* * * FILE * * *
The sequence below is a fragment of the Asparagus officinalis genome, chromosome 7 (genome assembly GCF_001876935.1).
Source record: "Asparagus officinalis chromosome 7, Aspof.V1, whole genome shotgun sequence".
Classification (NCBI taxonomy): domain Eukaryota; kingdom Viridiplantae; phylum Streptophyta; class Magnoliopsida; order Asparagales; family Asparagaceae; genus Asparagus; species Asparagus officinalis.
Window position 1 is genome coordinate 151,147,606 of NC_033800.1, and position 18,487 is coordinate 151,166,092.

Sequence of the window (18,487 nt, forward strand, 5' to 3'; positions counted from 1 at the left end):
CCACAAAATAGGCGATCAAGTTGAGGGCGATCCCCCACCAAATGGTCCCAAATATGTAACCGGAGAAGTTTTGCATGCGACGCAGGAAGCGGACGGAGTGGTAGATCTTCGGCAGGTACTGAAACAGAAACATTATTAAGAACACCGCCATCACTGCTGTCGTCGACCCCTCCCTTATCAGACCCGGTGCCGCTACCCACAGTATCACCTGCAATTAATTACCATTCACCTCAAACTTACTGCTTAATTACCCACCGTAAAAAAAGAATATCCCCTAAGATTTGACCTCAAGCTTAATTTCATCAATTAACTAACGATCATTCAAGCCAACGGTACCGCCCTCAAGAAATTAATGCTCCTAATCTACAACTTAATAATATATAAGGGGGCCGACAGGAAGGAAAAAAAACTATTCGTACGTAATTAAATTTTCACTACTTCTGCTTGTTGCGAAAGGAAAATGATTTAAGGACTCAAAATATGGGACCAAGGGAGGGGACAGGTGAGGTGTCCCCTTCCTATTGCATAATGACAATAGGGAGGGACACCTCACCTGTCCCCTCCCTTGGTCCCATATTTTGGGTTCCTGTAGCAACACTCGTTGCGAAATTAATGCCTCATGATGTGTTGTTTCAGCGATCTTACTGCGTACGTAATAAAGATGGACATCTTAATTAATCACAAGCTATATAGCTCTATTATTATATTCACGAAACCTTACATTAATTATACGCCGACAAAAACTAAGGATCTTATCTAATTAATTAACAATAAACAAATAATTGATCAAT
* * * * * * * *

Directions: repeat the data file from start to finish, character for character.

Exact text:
The sequence below is a fragment of the Asparagus officinalis genome, chromosome 7 (genome assembly GCF_001876935.1).
Source record: "Asparagus officinalis chromosome 7, Aspof.V1, whole genome shotgun sequence".
Classification (NCBI taxonomy): domain Eukaryota; kingdom Viridiplantae; phylum Streptophyta; class Magnoliopsida; order Asparagales; family Asparagaceae; genus Asparagus; species Asparagus officinalis.
Window position 1 is genome coordinate 151,147,606 of NC_033800.1, and position 18,487 is coordinate 151,166,092.

Sequence of the window (18,487 nt, forward strand, 5' to 3'; positions counted from 1 at the left end):
CCACAAAATAGGCGATCAAGTTGAGGGCGATCCCCCACCAAATGGTCCCAAATATGTAACCGGAGAAGTTTTGCATGCGACGCAGGAAGCGGACGGAGTGGTAGATCTTCGGCAGGTACTGAAACAGAAACATTATTAAGAACACCGCCATCACTGCTGTCGTCGACCCCTCCCTTATCAGACCCGGTGCCGCTACCCACAGTATCACCTGCAATTAATTACCATTCACCTCAAACTTACTGCTTAATTACCCACCGTAAAAAAAGAATATCCCCTAAGATTTGACCTCAAGCTTAATTTCATCAATTAACTAACGATCATTCAAGCCAACGGTACCGCCCTCAAGAAATTAATGCTCCTAATCTACAACTTAATAATATATAAGGGGGCCGACAGGAAGGAAAAAAAACTATTCGTACGTAATTAAATTTTCACTACTTCTGCTTGTTGCGAAAGGAAAATGATTTAAGGACTCAAAATATGGGACCAAGGGAGGGGACAGGTGAGGTGTCCCCTTCCTATTGCATAATGACAATAGGGAGGGACACCTCACCTGTCCCCTCCCTTGGTCCCATATTTTGGGTTCCTGTAGCAACACTCGTTGCGAAATTAATGCCTCATGATGTGTTGTTTCAGCGATCTTACTGCGTACGTAATAAAGATGGACATCTTAATTAATCACAAGCTATATAGCTCTATTATTATATTCACGAAACCTTACATTAATTATACGCCGACAAAAACTAAGGATCTTATCTAATTAATTAACAATAAACAAATAATTGATCAAT